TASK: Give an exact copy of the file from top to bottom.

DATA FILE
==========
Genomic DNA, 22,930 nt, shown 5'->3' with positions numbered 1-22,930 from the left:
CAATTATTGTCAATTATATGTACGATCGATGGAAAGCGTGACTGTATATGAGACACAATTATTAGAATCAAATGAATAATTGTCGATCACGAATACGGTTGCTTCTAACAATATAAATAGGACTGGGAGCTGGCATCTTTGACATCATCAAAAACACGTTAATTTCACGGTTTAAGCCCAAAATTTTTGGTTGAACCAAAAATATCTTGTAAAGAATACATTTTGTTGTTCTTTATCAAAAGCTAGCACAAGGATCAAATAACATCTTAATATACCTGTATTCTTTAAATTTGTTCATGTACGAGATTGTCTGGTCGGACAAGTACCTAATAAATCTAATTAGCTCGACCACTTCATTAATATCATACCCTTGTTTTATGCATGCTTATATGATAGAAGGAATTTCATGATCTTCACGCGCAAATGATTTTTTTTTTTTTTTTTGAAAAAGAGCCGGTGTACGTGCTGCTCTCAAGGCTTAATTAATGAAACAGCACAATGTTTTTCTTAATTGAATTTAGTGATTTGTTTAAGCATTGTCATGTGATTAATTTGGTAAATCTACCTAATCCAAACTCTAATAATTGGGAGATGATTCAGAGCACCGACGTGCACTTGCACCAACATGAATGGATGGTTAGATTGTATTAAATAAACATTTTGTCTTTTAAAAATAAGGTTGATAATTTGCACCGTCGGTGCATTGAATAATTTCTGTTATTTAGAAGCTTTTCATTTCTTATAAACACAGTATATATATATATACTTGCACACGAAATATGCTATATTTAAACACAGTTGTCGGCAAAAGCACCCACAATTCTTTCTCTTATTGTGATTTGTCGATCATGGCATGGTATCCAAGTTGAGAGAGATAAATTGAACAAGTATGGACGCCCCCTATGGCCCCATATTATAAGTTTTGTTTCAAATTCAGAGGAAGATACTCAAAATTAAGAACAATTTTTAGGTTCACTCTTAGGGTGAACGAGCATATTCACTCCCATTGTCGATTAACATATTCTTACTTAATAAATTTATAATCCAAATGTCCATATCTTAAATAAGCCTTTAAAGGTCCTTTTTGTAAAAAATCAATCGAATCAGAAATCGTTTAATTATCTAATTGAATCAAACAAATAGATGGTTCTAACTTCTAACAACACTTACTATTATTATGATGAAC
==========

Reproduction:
Genomic DNA, 22,930 nt, shown 5'->3' with positions numbered 1-22,930 from the left:
CAATTATTGTCAATTATATGTACGATCGATGGAAAGCGTGACTGTATATGAGACACAATTATTAGAATCAAATGAATAATTGTCGATCACGAATACGGTTGCTTCTAACAATATAAATAGGACTGGGAGCTGGCATCTTTGACATCATCAAAAACACGTTAATTTCACGGTTTAAGCCCAAAATTTTTGGTTGAACCAAAAATATCTTGTAAAGAATACATTTTGTTGTTCTTTATCAAAAGCTAGCACAAGGATCAAATAACATCTTAATATACCTGTATTCTTTAAATTTGTTCATGTACGAGATTGTCTGGTCGGACAAGTACCTAATAAATCTAATTAGCTCGACCACTTCATTAATATCATACCCTTGTTTTATGCATGCTTATATGATAGAAGGAATTTCATGATCTTCACGCGCAAATGATTTTTTTTTTTTTTTTTGAAAAAGAGCCGGTGTACGTGCTGCTCTCAAGGCTTAATTAATGAAACAGCACAATGTTTTTCTTAATTGAATTTAGTGATTTGTTTAAGCATTGTCATGTGATTAATTTGGTAAATCTACCTAATCCAAACTCTAATAATTGGGAGATGATTCAGAGCACCGACGTGCACTTGCACCAACATGAATGGATGGTTAGATTGTATTAAATAAACATTTTGTCTTTTAAAAATAAGGTTGATAATTTGCACCGTCGGTGCATTGAATAATTTCTGTTATTTAGAAGCTTTTCATTTCTTATAAACACAGTATATATATATATACTTGCACACGAAATATGCTATATTTAAACACAGTTGTCGGCAAAAGCACCCACAATTCTTTCTCTTATTGTGATTTGTCGATCATGGCATGGTATCCAAGTTGAGAGAGATAAATTGAACAAGTATGGACGCCCCCTATGGCCCCATATTATAAGTTTTGTTTCAAATTCAGAGGAAGATACTCAAAATTAAGAACAATTTTTAGGTTCACTCTTAGGGTGAACGAGCATATTCACTCCCATTGTCGATTAACATATTCTTACTTAATAAATTTATAATCCAAATGTCCATATCTTAAATAAGCCTTTAAAGGTCCTTTTTGTAAAAAATCAATCGAATCAGAAATCGTTTAATTATCTAATTGAATCAAACAAATAGATGGTTCTAACTTCTAACAACACTTACTATTATTATGATGAAC